Felisberto Hernández  

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Train wreck at Montparnasse (October 22, 1895) by Studio Lévy and Sons.
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Train wreck at Montparnasse (October 22, 1895) by Studio Lévy and Sons.

Felisberto Hernandez (October 20, 1902-January 13, 1964) was born in Montevideo, Uruguay. He was a talented self-taught pianist who earned a living playing in the silent-screen theaters and cafés of Uruguay. He is one of the greatest yet least known Latin American short-story writers.

What is interesting in Hernández’s fiction is the magic by-product of his anonymous first-person tales whose obsessive and deranged narrators have knocked down the wall between their minds and the empirical world and injected their obsessions into everyday life. He often used the events surrounding him as fodder for his fiction.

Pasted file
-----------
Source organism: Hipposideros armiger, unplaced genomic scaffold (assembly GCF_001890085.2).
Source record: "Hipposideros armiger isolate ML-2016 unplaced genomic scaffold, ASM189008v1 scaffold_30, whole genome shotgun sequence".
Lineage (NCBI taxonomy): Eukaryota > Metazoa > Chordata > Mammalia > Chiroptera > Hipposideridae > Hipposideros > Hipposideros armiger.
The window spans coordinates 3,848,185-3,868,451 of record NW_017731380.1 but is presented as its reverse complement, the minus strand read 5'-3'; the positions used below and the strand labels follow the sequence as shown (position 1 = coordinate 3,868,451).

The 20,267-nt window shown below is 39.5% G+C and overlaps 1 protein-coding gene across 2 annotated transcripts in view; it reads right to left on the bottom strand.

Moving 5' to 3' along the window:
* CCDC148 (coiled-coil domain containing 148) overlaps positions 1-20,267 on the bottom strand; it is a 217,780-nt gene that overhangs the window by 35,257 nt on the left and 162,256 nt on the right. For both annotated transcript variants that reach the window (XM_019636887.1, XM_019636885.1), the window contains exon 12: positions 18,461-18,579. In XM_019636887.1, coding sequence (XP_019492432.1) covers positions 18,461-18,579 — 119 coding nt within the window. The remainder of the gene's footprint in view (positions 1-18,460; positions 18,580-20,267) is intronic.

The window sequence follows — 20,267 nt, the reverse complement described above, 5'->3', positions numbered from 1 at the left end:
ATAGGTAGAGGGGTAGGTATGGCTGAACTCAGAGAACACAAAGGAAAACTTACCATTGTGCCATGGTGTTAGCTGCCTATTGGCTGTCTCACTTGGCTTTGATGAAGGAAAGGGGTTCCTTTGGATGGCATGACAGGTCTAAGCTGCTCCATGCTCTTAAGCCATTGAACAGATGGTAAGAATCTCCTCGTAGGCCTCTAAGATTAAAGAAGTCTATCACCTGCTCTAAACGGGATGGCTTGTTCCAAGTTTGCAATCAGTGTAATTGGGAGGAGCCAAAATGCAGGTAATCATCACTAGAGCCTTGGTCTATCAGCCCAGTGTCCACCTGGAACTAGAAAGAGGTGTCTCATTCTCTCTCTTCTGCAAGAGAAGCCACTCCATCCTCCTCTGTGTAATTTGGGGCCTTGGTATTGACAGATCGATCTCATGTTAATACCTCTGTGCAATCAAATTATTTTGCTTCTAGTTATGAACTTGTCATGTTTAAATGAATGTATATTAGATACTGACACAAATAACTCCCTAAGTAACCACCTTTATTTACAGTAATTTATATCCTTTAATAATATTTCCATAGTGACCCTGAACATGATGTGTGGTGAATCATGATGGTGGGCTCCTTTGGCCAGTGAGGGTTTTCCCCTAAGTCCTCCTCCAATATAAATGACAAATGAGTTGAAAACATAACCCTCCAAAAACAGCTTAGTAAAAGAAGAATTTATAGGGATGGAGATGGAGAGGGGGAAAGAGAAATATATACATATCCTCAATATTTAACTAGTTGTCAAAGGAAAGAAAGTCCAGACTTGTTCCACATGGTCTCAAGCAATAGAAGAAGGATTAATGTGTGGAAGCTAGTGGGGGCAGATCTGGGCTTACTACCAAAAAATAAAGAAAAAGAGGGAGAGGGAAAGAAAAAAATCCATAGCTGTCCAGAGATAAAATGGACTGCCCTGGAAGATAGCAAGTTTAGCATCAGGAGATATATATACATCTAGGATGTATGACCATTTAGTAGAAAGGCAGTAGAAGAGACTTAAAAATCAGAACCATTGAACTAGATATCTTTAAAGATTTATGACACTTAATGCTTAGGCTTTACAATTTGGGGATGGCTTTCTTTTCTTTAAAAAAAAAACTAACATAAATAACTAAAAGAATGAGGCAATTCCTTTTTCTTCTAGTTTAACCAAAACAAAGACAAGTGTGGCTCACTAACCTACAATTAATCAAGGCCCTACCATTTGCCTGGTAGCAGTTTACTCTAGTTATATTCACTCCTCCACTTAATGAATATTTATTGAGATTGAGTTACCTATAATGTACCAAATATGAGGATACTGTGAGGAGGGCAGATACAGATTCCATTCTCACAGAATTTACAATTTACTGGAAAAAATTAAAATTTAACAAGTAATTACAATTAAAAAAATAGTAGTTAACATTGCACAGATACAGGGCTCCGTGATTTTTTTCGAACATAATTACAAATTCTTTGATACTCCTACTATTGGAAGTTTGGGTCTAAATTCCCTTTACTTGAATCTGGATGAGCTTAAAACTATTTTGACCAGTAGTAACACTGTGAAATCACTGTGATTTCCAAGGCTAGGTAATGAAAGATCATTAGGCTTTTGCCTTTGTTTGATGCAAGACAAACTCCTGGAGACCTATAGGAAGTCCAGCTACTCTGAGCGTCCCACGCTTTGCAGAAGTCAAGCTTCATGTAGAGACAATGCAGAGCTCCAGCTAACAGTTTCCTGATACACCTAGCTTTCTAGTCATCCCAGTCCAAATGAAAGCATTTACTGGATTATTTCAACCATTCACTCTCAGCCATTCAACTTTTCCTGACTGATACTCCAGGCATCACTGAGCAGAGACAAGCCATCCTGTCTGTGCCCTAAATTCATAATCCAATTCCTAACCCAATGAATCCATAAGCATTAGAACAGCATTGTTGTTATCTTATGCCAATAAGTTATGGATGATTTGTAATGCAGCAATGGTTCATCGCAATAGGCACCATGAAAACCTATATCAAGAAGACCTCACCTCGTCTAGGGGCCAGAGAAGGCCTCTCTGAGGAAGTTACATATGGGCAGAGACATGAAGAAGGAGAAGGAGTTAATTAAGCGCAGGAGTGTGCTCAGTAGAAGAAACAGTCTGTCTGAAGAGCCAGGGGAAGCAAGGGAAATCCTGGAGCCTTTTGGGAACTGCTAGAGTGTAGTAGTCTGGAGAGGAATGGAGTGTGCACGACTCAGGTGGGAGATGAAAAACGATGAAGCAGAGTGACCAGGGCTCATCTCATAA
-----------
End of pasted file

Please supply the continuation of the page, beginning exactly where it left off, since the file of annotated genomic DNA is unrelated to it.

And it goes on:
He is considered to be the forefather of fabulism, predating writers such as Gabriel García Márquez, Italo Calvino and Julio Cortázar, who all note Hernández as a major influence.

His fiction often attempts to exploit the secret vitality contained in inanimate objects.

Some of his most famous stories are: "The Balcony," "My First Concert," and "Daisy Dolls".

Selected works translated into English

  • Piano Stories, translated by Luis Harss, Marsilio Publishers, 1993
  • Lands of Memory, translated by Esther Allen, New Directions Press, 2002




Unless indicated otherwise, the text in this article is either based on Wikipedia article "Felisberto Hernández" or another language Wikipedia page thereof used under the terms of the GNU Free Documentation License; or on original research by Jahsonic and friends. See Art and Popular Culture's copyright notice.

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